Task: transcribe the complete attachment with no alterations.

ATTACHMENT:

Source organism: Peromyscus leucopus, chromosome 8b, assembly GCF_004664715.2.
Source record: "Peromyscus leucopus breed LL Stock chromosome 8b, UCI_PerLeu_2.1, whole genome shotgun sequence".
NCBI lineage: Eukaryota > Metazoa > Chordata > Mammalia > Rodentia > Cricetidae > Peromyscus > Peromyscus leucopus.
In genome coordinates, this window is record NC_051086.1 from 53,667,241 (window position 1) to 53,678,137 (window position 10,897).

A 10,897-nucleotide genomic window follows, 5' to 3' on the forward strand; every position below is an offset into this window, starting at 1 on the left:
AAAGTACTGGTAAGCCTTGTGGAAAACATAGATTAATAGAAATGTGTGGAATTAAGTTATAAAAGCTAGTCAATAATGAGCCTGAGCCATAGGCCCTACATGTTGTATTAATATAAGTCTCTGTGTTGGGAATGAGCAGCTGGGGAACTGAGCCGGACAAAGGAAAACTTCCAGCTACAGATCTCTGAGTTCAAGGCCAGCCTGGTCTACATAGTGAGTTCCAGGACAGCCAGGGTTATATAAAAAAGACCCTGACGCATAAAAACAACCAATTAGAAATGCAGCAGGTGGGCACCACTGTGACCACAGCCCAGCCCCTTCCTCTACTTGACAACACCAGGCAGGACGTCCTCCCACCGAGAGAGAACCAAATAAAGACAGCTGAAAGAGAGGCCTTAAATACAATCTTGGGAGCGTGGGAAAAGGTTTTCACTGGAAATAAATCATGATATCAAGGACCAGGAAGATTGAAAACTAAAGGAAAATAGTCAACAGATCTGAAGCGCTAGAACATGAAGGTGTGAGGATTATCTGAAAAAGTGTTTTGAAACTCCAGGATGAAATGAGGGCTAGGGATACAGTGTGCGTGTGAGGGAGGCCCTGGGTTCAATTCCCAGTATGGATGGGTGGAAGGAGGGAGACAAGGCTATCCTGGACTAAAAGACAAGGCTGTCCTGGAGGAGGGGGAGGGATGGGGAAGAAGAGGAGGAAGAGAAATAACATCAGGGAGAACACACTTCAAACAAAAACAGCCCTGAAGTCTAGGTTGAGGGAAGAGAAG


Source organism: Peromyscus leucopus, chromosome 8b, assembly GCF_004664715.2.
Source record: "Peromyscus leucopus breed LL Stock chromosome 8b, UCI_PerLeu_2.1, whole genome shotgun sequence".
NCBI lineage: Eukaryota > Metazoa > Chordata > Mammalia > Rodentia > Cricetidae > Peromyscus > Peromyscus leucopus.
In genome coordinates, this window is record NC_051086.1 from 53,667,241 (window position 1) to 53,678,137 (window position 10,897).

A 10,897-nucleotide genomic window follows, 5' to 3' on the forward strand; every position below is an offset into this window, starting at 1 on the left:
AAAGTACTGGTAAGCCTTGTGGAAAACATAGATTAATAGAAATGTGTGGAATTAAGTTATAAAAGCTAGTCAATAATGAGCCTGAGCCATAGGCCCTACATGTTGTATTAATATAAGTCTCTGTGTTGGGAATGAGCAGCTGGGGAACTGAGCCGGACAAAGGAAAACTTCCAGCTACAGATCTCTGAGTTCAAGGCCAGCCTGGTCTACATAGTGAGTTCCAGGACAGCCAGGGTTATATAAAAAAGACCCTGACGCATAAAAACAACCAATTAGAAATGCAGCAGGTGGGCACCACTGTGACCACAGCCCAGCCCCTTCCTCTACTTGACAACACCAGGCAGGACGTCCTCCCACCGAGAGAGAACCAAATAAAGACAGCTGAAAGAGAGGCCTTAAATACAATCTTGGGAGCGTGGGAAAAGGTTTTCACTGGAAATAAATCATGATATCAAGGACCAGGAAGATTGAAAACTAAAGGAAAATAGTCAACAGATCTGAAGCGCTAGAACATGAAGGTGTGAGGATTATCTGAAAAAGTGTTTTGAAACTCCAGGATGAAATGAGGGCTAGGGATACAGTGTGCGTGTGAGGGAGGCCCTGGGTTCAATTCCCAGTATGGATGGGTGGAAGGAGGGAGACAAGGCTATCCTGGACTAAAAGACAAGGCTGTCCTGGAGGAGGGGGAGGGATGGGGAAGAAGAGGAGGAAGAGAAATAACATCAGGGAGAACACACTTCAAACAAAAACAGCCCTGAAGTCTAGGTTGAGGGAAGAGAAG